Edgar Allan Poe's horror classic "The Black Cat" offers a sinister portrait of the home. Things seem alright in the beginning. A young couple, animal lovers both, get married and fill their home with "birds, gold-fish, a fine dog, rabbits, a small monkey, and a cat" (3). But something, or several somethings, go terribly wrong. The home becomes a scene of domestic abuse and murder. The nameless narrator details the long, slow, brutal destruction of his home life, at his own hands. His story is a gruesome confession, written from his new home, a prison cell. By tapping into our deepest fears and anxieties about home and family "The Black Cat" never fails to chill us to the very marrow of our bones.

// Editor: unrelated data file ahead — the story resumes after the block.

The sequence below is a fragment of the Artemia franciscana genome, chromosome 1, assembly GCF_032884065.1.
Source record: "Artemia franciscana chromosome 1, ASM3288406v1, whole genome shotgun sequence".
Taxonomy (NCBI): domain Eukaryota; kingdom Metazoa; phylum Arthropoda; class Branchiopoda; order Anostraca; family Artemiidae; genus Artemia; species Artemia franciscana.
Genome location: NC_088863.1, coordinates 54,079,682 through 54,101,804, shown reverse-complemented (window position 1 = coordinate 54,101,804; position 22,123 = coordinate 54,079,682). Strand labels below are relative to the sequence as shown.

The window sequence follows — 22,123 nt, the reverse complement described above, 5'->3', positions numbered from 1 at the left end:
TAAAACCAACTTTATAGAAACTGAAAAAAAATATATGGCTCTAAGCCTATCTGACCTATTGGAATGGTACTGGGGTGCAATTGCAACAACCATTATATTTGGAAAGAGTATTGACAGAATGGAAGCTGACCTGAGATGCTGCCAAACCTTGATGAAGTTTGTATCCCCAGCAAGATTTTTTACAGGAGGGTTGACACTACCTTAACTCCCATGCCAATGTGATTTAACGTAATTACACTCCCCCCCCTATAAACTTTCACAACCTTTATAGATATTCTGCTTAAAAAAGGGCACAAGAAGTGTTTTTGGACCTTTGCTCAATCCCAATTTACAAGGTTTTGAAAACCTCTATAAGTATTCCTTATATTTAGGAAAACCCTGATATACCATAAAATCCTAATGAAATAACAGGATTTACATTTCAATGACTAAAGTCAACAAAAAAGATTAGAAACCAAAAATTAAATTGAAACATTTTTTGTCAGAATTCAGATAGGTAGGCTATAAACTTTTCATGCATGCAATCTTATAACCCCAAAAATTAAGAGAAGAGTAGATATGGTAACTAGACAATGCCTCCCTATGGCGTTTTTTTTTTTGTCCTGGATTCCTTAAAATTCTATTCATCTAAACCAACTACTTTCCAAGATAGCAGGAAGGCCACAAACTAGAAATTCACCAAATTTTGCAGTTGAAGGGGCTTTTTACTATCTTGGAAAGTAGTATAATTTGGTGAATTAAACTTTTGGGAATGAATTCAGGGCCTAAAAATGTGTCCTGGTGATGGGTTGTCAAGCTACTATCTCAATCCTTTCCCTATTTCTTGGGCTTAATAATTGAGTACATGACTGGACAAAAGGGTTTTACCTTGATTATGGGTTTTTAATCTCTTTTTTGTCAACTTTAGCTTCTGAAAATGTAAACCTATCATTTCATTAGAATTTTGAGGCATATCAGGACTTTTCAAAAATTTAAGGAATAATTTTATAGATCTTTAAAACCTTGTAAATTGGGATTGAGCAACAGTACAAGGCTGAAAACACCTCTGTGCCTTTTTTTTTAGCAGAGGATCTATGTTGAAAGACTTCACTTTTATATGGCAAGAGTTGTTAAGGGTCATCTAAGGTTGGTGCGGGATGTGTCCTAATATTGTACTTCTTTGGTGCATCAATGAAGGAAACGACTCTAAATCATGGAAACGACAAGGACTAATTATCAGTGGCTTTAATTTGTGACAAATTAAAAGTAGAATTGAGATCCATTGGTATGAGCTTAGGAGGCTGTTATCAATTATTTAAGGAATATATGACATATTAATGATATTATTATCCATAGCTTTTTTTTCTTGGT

By portraying marriage and domestic life so negatively, "The Black Cat" provokes discussions of alternatives to such arrangements.
"The Black Cat" exploits and trivializes issues of domestic violence.
The material poverty of the second home in "The Black Cat" mirrors the poverty of the couple's marriage.